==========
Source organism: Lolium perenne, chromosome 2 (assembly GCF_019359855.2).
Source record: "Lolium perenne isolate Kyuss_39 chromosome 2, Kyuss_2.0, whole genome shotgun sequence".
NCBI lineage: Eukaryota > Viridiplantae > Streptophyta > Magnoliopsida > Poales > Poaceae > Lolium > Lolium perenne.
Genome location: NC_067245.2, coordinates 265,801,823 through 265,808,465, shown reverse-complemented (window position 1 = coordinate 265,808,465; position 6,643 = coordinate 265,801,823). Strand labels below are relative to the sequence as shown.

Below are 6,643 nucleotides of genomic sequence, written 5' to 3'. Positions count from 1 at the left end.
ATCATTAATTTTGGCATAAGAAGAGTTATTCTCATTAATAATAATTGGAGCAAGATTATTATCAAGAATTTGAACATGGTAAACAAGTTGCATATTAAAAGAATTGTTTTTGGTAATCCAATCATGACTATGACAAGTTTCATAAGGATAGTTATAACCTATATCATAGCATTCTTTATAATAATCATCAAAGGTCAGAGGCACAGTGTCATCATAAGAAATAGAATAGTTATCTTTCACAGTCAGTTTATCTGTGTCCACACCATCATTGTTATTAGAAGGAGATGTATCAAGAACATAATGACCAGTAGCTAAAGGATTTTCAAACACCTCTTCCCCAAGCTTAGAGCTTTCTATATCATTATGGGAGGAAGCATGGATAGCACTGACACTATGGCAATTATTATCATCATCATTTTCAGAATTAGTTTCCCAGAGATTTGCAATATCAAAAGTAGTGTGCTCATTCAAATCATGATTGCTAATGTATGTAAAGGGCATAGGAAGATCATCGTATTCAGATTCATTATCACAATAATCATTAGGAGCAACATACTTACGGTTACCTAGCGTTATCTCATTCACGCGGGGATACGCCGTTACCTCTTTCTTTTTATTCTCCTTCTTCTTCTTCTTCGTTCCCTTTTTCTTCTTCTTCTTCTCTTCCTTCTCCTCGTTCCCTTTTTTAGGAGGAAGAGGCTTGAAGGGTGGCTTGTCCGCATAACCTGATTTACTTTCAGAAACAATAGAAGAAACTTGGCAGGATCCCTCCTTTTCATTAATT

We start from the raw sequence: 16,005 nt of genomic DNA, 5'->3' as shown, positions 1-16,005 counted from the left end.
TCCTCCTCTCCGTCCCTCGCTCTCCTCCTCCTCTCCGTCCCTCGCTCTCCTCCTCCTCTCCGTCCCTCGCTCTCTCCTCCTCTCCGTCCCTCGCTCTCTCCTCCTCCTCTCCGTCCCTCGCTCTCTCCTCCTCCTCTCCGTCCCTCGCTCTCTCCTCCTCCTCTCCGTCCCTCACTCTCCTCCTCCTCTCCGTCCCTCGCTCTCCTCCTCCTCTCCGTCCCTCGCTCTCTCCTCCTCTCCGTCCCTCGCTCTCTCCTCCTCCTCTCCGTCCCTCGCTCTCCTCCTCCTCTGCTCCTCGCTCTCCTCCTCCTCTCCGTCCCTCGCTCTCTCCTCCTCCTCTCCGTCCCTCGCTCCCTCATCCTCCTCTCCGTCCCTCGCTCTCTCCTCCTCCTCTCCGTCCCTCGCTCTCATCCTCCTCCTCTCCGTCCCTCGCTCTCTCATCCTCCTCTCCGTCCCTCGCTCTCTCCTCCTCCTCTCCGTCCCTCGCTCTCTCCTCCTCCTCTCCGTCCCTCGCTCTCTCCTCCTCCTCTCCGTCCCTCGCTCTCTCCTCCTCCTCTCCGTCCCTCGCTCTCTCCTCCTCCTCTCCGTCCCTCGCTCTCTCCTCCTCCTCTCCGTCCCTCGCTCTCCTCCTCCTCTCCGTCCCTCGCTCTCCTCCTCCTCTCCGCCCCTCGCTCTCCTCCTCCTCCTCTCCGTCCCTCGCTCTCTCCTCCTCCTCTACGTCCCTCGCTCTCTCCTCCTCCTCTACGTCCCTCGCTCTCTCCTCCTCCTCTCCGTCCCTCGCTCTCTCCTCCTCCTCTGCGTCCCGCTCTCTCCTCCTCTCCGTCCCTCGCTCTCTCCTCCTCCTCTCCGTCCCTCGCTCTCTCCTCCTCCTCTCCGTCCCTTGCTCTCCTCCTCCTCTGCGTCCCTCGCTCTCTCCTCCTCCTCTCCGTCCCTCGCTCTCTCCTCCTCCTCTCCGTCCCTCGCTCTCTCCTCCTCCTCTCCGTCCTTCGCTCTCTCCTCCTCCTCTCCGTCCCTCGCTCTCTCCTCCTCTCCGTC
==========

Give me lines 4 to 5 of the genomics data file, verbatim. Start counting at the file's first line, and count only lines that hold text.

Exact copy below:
Genome location: NC_067245.2, coordinates 265,801,823 through 265,808,465, shown reverse-complemented (window position 1 = coordinate 265,808,465; position 6,643 = coordinate 265,801,823). Strand labels below are relative to the sequence as shown.

Below are 6,643 nucleotides of genomic sequence, written 5' to 3'. Positions count from 1 at the left end.